Now, here are the reasons to be positive about Stitch Fix: Even against this backdrop, Freestyle revenue climbed 29% in the most recent quarter. And customers are spending more on the platform; revenue per active client surpassed $500 for the third straight quarter, putting the figure at $549, an increase of 18% from the year-earlier period.
Let’s talk about share price potential. If Stitch Fix stock increases by five, it would land at about $45 per share, where it was in August 2021, and its market cap would be $4.5 billion.

SFIX Market Cap data by YCharts
And today, Stitch Fix has the Freestyle opportunity, which opens it up to a much broader audience. Freestyle represents a total addressable market that’s two to three times larger than the Fix business, the company says. Once Stitch Fix irons out the wrinkles, revenue could take off and the share price may follow.
3. Blue Apron
Meal kit maker Blue Apron Holdings (NYSE: APRN) has suffered in recent times due to competition. That isn’t going away, but Blue Apron aims to focus on certain points that may help it stand out from the rest. Key elements driving growth are high-quality ingredients and a broad menu selection. Blue Apron also is putting the focus on customization and flexibility. For example, you can buy certain special-occasion products whether you’re a subscriber or not.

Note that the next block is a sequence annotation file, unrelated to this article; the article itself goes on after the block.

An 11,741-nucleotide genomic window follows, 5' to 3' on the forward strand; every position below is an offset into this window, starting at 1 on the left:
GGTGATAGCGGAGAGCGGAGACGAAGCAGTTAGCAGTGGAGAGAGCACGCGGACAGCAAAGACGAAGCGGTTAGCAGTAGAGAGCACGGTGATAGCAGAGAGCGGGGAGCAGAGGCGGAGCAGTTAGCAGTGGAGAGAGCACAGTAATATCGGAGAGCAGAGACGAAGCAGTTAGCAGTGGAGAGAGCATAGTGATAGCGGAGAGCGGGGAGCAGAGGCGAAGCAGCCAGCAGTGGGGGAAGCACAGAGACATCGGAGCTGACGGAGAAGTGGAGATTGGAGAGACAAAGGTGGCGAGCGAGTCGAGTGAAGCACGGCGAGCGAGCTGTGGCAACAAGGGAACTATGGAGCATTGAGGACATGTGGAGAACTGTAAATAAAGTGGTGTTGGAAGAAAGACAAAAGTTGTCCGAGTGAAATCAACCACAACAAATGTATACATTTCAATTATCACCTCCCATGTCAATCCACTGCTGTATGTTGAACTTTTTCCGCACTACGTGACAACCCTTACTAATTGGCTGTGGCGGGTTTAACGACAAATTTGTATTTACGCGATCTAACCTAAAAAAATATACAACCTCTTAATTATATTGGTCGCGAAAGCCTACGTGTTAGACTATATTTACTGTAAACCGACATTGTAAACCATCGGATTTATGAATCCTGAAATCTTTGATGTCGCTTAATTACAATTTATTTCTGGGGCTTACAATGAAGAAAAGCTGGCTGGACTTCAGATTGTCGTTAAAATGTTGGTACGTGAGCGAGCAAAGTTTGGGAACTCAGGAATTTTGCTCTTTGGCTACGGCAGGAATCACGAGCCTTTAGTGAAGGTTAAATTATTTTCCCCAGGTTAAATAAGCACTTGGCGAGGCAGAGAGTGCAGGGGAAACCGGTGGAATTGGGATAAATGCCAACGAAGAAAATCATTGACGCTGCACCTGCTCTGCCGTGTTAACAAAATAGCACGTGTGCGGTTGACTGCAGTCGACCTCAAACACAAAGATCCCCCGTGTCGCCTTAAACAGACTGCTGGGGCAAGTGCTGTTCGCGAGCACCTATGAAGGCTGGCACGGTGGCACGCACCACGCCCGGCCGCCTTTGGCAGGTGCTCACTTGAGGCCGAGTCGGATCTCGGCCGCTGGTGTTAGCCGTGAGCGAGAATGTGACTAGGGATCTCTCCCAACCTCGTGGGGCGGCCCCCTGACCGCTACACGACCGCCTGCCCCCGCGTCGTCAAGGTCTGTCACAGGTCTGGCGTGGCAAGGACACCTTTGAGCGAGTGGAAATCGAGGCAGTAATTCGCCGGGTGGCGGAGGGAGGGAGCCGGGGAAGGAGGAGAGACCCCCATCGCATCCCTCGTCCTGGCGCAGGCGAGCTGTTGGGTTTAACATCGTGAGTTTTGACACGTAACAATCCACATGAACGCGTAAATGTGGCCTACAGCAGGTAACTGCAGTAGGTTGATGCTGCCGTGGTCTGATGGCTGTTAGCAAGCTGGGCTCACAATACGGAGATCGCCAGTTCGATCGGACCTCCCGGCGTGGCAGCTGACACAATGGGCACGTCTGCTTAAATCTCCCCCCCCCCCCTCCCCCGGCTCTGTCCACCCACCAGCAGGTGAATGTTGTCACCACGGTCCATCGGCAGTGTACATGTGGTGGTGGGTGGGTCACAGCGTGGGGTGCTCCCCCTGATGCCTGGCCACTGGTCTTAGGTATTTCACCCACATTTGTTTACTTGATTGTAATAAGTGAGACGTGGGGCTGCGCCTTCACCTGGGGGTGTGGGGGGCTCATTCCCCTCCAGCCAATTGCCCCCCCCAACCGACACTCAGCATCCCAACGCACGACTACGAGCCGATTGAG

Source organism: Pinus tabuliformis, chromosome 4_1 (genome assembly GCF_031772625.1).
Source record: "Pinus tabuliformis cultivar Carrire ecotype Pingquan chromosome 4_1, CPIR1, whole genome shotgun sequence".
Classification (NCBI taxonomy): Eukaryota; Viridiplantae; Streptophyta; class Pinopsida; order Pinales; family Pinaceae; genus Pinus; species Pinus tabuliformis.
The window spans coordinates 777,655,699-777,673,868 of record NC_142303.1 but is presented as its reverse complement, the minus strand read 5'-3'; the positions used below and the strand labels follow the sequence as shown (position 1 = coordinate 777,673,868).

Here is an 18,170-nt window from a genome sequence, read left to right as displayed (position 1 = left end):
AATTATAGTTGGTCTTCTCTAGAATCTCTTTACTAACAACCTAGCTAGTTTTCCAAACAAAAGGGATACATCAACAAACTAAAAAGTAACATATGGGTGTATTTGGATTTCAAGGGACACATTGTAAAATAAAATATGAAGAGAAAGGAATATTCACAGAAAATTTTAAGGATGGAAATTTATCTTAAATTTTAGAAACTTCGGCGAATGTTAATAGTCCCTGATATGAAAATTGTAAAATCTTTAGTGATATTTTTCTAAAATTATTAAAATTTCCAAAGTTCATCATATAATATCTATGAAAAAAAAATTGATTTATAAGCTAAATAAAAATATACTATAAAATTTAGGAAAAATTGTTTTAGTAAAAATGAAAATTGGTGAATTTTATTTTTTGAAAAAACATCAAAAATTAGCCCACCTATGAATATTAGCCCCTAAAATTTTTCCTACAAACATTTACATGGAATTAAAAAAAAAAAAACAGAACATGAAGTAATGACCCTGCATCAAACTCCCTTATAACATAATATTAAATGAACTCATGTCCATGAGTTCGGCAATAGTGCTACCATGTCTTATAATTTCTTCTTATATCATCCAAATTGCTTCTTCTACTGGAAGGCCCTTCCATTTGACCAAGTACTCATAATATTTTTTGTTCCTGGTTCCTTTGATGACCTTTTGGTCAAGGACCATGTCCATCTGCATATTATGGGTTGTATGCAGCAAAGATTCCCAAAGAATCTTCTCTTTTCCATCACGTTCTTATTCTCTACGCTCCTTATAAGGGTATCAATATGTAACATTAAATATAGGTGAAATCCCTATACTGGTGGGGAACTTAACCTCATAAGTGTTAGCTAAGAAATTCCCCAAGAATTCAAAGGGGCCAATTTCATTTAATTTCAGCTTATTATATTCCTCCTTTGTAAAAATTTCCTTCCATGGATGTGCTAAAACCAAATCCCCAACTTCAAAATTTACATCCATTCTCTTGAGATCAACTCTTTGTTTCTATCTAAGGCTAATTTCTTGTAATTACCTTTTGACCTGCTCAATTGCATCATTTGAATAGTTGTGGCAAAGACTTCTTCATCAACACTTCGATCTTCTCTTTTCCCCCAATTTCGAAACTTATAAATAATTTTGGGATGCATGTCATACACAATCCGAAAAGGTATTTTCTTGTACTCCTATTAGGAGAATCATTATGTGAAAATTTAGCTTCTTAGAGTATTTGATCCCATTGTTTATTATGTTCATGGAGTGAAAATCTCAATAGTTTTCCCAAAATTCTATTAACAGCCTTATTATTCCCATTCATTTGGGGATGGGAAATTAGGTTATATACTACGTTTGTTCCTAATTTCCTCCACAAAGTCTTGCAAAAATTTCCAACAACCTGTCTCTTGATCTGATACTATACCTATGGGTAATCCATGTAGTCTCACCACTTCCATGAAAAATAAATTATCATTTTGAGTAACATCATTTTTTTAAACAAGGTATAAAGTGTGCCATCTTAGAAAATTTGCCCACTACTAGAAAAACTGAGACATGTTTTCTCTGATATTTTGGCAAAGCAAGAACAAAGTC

Blue Apron’s most recent fourth-quarter revenue is best compared to the fourth quarter of 2019 — prior to the pandemic. In this comparison, revenue climbed 13%. And important metrics like average order value, orders per customer, and average revenue per customer all increased.
If Blue Apron stock grew to five times it current level, it would trade around $18 per share and its market cap would be $596 million. That would be well below Blue Apron’s earliest market value — at the time of the initial public offering in 2017 — when it topped $1.8 billion. CEO Linda Findley calls this year “transformational” for the company. Of course, Blue Apron still is reporting a loss and must prove that it can hold onto market share over time. But if the company can continue to keep customers coming back and spending more, Findley may be right.
Will these three stocks become multibaggers this year?
These stocks could see big growth this year if things work out the way the companies plan, but many elements could prevent that from happening. These companies could report slower-than-expected revenue growth, for example. Or a market downturn could push investors toward safer stocks. Another scenario is this: These stocks may be multibaggers — but over a period of a few years. It’s important to remember that these picks are high-risk because they depend on business truly recovering and market sentiment toward risky investments being positive. That means these stocks are best left to aggressive investors. (Or, if you’re more cautious, consider a very small position.)
Adria Cimino has no position in any of the stocks mentioned. The Motley Fool owns and recommends Stitch Fix. The Motley Fool recommends American Eagle Outfitters. The Motley Fool has a disclosure policy. –